Analogue Inputs – SOLO UNO

Analogue Inputs and +5V External Supply

This is the Analogue commanding port of SOLO, through these inputs/outputs, you can control the Speed or Torque of your motors by sending analogic commands using ​PWM pulses with any frequency above 5kHz or ​sending direct analogue voltages rated from 0V to 5V​, you can also use them to limit the current fed into your Motor in a completely Analogue Mode ( ​see the Minimum Required Wirings Section​)

 

This part is composed of 5 pins as can be seen below:

Analogue Inputs - SOLO UNO 1

1. “GND” PIN 

This is the Ground or in another word the 0V reference of SOLO, so if you want to send an analogue commands to SOLO, you need to make sure the Ground of the commanding unit ( Arduino, Raspberry Pi , … ) is shared and connected with SOLO at this point.

2. “+5V” PIN

This is a 5V/1A output to supply external peripherals or controllers, remember that this output is fused, and if you drain more than 1A, the fuse will be blown ( internally ) and this output will become dysfunctional for safety reasons.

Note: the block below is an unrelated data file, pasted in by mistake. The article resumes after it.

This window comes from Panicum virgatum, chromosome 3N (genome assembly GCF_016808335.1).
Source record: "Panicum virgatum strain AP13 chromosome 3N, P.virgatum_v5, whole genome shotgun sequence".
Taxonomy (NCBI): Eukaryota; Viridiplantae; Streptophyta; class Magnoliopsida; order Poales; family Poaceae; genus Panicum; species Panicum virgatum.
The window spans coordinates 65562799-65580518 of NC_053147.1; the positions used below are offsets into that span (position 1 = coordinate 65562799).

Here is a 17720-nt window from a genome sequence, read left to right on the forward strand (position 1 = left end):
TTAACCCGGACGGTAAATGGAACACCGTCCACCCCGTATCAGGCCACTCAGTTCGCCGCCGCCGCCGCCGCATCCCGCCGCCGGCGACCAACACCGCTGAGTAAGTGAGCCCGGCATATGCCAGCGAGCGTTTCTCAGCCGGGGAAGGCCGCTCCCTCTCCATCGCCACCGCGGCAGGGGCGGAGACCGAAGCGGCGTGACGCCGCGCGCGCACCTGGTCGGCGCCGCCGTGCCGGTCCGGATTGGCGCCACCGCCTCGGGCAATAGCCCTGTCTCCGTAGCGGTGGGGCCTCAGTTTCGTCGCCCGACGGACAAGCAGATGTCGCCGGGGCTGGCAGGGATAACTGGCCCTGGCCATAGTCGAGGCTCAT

3. “DIR” PIN

This is the Direction control pin which is a digital pin, accepting voltage levels of 0V or 3.3V, so by giving each of these values, the connected Motor to SOLO, will either rotate in C.W. direction or C.C.W. direction.

4. “P/F” PIN 

This is a pin with three main different functionalities depending on the control Mode and the type of the motor you select as below:

4.1. In Open Loop mode of 3 phase motors : It will act as increasing or decreasing the injected power into the Motor, so by applying 0V of analogue voltage or 0% duty cycle of PWM, there will be no power injected inside the Motor, and at 5V or 100% duty cycle of PWM, it will apply the maximum deliverable power into the Motor.